Simplified Guide to Major Appliance Repair: Introduction

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Designed for the average homeowner, this guide addresses the need for practical information on the inner workings and repairs of major electrical home appliances. To make effective diagnoses and avoid time-consuming guesswork, you must first understand the construction and operation of the appliance. Since a number of manufacturers market the same appliance, an attempt to cover them all would require a large volume indeed. However, all appliances operate on the same principle. With common sense and a basic understanding of how the appliance works, most repairs are not difficult at all.

Try to get a mental picture of what the appliance was designed to do. Was it designed to heat or cool, run a motor, or both? Normally that’s all appliances do. If it is supposed to heat or cool, is it receiving electricity? If it is receiving electricity, does it have a thermostat? If it has a motor, does the motor run or make a noise? By checking probable causes in a logical order, you should be able to find most problems in a few minutes.

Before making repairs, you will need to perform a number of tests with a volt-ohm-meter (VOM), so you should familiarize yourself with the owner’s manual that comes with the meter. The main points to remember: When making voltage tests, always keep your fingers on the insulated part of the probes; and be sure the meter is on the proper voltage scale, not on the resistance scale. When measuring resistance, or continuity, turn the knob to the resistance scale. Then zero the meter by touching the probes together and adjusting the meter to '0' (zero) before making the test.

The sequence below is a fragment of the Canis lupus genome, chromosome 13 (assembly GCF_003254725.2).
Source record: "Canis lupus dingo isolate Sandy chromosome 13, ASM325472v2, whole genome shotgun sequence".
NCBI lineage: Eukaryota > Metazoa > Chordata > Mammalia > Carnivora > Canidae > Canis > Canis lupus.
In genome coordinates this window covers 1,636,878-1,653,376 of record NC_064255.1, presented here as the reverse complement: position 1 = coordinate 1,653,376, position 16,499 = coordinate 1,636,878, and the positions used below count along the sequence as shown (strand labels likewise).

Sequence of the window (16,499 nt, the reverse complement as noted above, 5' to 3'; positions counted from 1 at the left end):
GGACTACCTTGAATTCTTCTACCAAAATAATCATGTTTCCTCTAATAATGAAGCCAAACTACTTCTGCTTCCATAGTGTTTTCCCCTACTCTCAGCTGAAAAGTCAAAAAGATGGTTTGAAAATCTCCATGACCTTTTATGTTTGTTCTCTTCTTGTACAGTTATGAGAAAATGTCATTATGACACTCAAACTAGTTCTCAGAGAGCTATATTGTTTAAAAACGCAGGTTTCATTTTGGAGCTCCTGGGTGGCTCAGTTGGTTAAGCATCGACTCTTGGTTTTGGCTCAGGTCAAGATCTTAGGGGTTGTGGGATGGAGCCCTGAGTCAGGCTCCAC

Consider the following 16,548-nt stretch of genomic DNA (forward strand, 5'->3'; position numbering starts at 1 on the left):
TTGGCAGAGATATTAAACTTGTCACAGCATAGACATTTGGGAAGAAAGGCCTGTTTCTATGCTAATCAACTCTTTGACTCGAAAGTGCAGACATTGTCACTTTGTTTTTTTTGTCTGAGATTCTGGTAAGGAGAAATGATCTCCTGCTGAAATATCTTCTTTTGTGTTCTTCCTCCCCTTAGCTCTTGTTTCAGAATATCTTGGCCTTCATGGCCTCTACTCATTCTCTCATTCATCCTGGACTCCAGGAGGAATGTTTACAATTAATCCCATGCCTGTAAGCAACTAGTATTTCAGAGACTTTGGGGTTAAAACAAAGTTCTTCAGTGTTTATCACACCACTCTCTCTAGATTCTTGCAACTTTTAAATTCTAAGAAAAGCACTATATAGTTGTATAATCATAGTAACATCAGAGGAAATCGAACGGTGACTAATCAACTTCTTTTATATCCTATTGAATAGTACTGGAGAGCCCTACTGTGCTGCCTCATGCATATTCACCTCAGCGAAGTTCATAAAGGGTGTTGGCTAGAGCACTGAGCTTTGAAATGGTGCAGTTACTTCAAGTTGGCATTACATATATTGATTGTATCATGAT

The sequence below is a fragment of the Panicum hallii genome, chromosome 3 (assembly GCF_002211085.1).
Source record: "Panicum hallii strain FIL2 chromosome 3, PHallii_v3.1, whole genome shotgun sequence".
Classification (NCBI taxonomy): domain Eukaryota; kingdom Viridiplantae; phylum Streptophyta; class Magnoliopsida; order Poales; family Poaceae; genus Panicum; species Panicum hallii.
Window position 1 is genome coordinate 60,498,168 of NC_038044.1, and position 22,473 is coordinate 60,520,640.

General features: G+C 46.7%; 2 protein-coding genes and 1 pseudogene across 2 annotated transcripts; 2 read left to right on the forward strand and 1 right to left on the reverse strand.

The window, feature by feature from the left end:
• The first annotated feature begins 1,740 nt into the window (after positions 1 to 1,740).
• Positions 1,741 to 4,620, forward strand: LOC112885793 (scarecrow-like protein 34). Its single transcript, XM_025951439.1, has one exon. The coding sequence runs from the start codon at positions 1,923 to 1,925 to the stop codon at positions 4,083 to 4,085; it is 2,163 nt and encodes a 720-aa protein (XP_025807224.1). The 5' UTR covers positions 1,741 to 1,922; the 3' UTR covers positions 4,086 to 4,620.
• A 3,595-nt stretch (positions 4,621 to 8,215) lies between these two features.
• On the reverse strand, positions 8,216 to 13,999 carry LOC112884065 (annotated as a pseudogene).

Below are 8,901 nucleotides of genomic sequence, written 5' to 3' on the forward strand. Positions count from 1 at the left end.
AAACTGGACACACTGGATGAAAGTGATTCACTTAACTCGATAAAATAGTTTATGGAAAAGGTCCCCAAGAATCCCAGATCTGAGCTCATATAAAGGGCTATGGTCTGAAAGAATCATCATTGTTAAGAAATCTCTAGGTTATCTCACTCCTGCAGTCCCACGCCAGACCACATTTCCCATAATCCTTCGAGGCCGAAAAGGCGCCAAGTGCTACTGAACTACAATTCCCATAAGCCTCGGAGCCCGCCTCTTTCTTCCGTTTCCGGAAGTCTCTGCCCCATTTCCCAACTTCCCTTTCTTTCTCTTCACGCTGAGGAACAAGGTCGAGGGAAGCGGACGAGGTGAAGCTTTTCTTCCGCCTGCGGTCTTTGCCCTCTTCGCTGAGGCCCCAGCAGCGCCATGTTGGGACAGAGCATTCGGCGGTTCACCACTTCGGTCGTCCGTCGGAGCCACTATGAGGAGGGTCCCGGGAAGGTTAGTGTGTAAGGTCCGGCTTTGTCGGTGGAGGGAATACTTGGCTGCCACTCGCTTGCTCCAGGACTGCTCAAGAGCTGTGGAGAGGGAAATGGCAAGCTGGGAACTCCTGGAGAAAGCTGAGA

--- Continuity tester

To use a continuity tester, first make sure that no voltage is present. The appliance should be turned off and unplugged. Then touch the probes together to see if the tester’s bulb lights. If the bulb lights, the tester is working properly. Next, connect the probe to each terminal on the switch (or whatever you are testing) to see if the bulb lights again. A lit bulb indicates continuity.

Most of the parts that you’ll need can be purchased at your local appliance parts supply store. Just look in your smart-phone using keywords “Appliance Major Parts”. You’ll need to know the make and model of the appliance and the number of the part, if it has one. If the store doesn’t stock the particular part you need, someone there should be able to order it for you.

Before making any repairs, consult the owner’s manual that came with the appliance. It usually offers troubleshooting tips. Also check to see if the appliance is still under warranty. In most cases, any repairs made by an unauthorized service will void the warranty.

At times, professional help is necessary, but even then, you need a better understanding of your appliance. You will be able to help pinpoint the problem and are less likely to be overcharged by an unscrupulous repair shop.

This guide begins with electric water heaters, then covers laundry appliances, and ends with kitchen appliances. Each section includes a tools list and illustrated step-by-step instructions explaining how to repair the most common problems that occur with each particular appliance. The troubleshooting guides near the beginning of each section will help you determine what you need to look for on the malfunctioning appliance.

1. Electric Water Heaters

2. Clothes Washers

3. Clothes Dryers

4. Refrigerators

5. Ice Makers

6. Dishwashers

7. Electric Ranges



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